After high school, Moskwa went straight into the Army, serving at Ft. Benning, Ga., and Ft. Lewis, Wash., and at U.S. bases in South Korea and Germany. He never cooked: The Army had mess halls. He never had credit cards or a checkbook. The Army provided almost everything.
Now, back in the civilian world as a recruiter, he has had to fend for himself. During his first month, his electricity was cut off because he didn't pay a deposit promptly. "Who knew?" he says sheepishly.
He has picked up recruiting a little faster but he's still slogging.
Soldiers have a saying that refers to a bomb detonating: First you see the flash, then you count to the bang. Moskwa's flash-to-bang is the longest at his station. It typically takes his peers about two weeks to land a recruit. Moskwa? Forty-five days.
Since October, he has signed up five. Quijas has snagged 13. But Moskwa has a big heart and a genuine way, which makes Cypressi think he'll eventually become a first-class recruiter.
Cypressi offers this illustration: Moskwa talked several times with an 18-year-old named Gilbert. Another recruiter, trying to help, assured Gilbert's mother that the Army would help her son get an education. The recruiter meant college. But Gilbert needed a high school diploma.
The mother later chided Moskwa, saying she had been told the Army would educate her son.
"A promise is a promise," Moskwa said. So he has gone to Gilbert's home in Pasadena almost every Friday for the last six months and driven the young man to adult education classes in Arcadia.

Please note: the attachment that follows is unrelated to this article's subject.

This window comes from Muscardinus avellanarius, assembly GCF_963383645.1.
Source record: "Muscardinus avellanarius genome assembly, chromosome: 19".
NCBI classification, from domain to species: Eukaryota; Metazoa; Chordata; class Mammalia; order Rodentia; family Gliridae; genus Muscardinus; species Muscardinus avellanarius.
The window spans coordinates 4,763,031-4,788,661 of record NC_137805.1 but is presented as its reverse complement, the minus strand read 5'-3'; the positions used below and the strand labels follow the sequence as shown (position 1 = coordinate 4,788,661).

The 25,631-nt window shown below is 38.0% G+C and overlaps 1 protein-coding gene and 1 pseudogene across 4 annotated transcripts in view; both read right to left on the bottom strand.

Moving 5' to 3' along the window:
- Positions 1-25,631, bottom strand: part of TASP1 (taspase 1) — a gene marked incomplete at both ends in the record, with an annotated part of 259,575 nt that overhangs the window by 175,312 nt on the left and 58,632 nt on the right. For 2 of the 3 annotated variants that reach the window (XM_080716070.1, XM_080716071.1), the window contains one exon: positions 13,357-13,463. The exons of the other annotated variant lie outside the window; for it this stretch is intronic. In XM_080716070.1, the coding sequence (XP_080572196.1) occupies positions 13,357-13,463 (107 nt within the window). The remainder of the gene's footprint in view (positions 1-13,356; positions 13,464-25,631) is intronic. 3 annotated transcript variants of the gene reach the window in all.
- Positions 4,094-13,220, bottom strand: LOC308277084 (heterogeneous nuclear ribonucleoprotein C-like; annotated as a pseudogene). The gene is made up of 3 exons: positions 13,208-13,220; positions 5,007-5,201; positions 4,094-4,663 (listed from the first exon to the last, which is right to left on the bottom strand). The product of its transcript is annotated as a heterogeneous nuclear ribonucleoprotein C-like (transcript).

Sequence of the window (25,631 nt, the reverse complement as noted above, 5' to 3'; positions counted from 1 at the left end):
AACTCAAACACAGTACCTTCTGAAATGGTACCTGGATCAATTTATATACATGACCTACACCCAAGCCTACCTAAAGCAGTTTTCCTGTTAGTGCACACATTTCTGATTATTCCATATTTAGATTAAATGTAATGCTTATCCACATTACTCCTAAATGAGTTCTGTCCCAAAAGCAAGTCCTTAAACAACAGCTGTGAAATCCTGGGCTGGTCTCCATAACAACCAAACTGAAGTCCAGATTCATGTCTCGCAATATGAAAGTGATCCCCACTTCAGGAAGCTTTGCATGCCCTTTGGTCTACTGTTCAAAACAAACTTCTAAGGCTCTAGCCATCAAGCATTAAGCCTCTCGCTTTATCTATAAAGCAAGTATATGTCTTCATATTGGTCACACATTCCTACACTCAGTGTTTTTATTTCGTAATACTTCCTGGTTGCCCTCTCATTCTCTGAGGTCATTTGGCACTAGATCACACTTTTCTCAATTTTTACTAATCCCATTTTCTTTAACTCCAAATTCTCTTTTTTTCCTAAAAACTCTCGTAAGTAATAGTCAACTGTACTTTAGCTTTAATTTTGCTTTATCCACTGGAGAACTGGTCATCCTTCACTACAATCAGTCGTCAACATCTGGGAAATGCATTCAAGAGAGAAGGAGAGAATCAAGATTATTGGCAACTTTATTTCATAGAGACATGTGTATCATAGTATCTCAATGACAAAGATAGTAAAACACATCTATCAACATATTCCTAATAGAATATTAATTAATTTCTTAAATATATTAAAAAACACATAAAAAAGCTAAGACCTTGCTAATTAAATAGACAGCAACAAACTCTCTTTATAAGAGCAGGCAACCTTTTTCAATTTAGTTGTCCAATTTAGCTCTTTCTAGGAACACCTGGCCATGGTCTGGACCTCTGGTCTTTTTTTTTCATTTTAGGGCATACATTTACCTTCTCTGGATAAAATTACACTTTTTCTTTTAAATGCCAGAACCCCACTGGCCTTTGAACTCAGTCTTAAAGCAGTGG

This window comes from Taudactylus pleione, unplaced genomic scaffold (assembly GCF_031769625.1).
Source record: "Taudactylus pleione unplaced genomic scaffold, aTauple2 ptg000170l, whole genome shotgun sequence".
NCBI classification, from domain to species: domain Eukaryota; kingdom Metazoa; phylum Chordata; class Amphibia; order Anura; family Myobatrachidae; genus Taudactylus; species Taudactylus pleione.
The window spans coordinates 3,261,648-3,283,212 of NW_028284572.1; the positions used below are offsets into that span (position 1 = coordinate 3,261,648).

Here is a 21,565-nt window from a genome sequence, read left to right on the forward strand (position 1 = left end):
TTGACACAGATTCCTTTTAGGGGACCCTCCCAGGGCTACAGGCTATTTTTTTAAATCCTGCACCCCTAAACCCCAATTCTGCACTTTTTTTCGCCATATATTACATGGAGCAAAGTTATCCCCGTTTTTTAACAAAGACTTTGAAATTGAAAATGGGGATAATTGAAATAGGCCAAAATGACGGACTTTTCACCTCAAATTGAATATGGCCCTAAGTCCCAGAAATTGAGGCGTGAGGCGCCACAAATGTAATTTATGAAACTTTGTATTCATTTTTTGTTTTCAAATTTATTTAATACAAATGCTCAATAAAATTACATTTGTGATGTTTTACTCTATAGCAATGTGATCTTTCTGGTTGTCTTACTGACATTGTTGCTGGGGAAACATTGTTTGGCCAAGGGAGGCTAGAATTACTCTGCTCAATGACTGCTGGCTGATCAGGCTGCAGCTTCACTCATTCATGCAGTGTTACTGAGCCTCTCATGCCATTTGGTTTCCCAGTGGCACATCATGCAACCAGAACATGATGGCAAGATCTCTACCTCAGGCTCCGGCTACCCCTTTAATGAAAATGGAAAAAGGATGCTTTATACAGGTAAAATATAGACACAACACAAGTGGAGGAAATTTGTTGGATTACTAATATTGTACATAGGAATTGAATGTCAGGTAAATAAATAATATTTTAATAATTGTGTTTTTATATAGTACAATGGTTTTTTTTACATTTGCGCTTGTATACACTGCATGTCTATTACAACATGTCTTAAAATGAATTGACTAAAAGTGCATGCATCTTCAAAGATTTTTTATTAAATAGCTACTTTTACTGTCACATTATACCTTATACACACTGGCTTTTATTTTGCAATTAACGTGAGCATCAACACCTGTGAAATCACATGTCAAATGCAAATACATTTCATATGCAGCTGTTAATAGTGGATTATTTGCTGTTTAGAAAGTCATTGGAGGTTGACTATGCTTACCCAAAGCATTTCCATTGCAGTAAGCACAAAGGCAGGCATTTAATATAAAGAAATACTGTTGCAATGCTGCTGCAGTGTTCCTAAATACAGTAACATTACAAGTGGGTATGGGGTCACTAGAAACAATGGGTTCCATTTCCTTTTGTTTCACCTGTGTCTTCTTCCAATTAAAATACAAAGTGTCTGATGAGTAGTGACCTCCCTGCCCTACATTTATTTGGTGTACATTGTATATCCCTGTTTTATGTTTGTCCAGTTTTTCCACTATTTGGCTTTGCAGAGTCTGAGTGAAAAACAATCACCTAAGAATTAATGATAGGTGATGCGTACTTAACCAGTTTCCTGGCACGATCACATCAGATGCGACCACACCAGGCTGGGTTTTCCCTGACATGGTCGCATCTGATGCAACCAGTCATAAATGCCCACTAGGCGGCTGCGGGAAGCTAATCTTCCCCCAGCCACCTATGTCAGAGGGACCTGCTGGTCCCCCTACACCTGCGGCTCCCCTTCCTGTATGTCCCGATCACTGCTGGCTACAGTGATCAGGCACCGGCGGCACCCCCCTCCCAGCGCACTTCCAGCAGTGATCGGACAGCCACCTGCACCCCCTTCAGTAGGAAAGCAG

"Moskwa won't quit," said Cypressi. "If you join, he'll do everything he can for you."
Gilbert hasn't enlisted yet, but Moskwa hopes he will once he earns his high school diploma.
Ryan Hilton, 19, an electric bass player and music major at Pasadena City College, is one of the prospects Moskwa reeled in with a cold call. When Hilton came to the station, a recruiter asked him, "Ever think jumping out of airplanes would be fun? Or shooting weapons?"
"Yeah, who doesn't?" Hilton replied. But he quickly made it clear that he wanted to be well in the rear, wielding a musical instrument in an Army band rather than an M-16.
"No chance of going overseas, right?" Hilton asked anxiously. He left the station saying he needed to think it over. None of the recruiters believed he would return.
They were right. Reached later, Hilton said he had decided against enlisting because he wanted to study jazz and was put off by the specter of war. He'd gone to the recruiting station because he had been swept up by Moskwa's smooth phone manner.
Hero to Zero
Candidates for the Army must be physically fit high school graduates without criminal records. They must pass a medical exam, as well as a written test with 300 questions.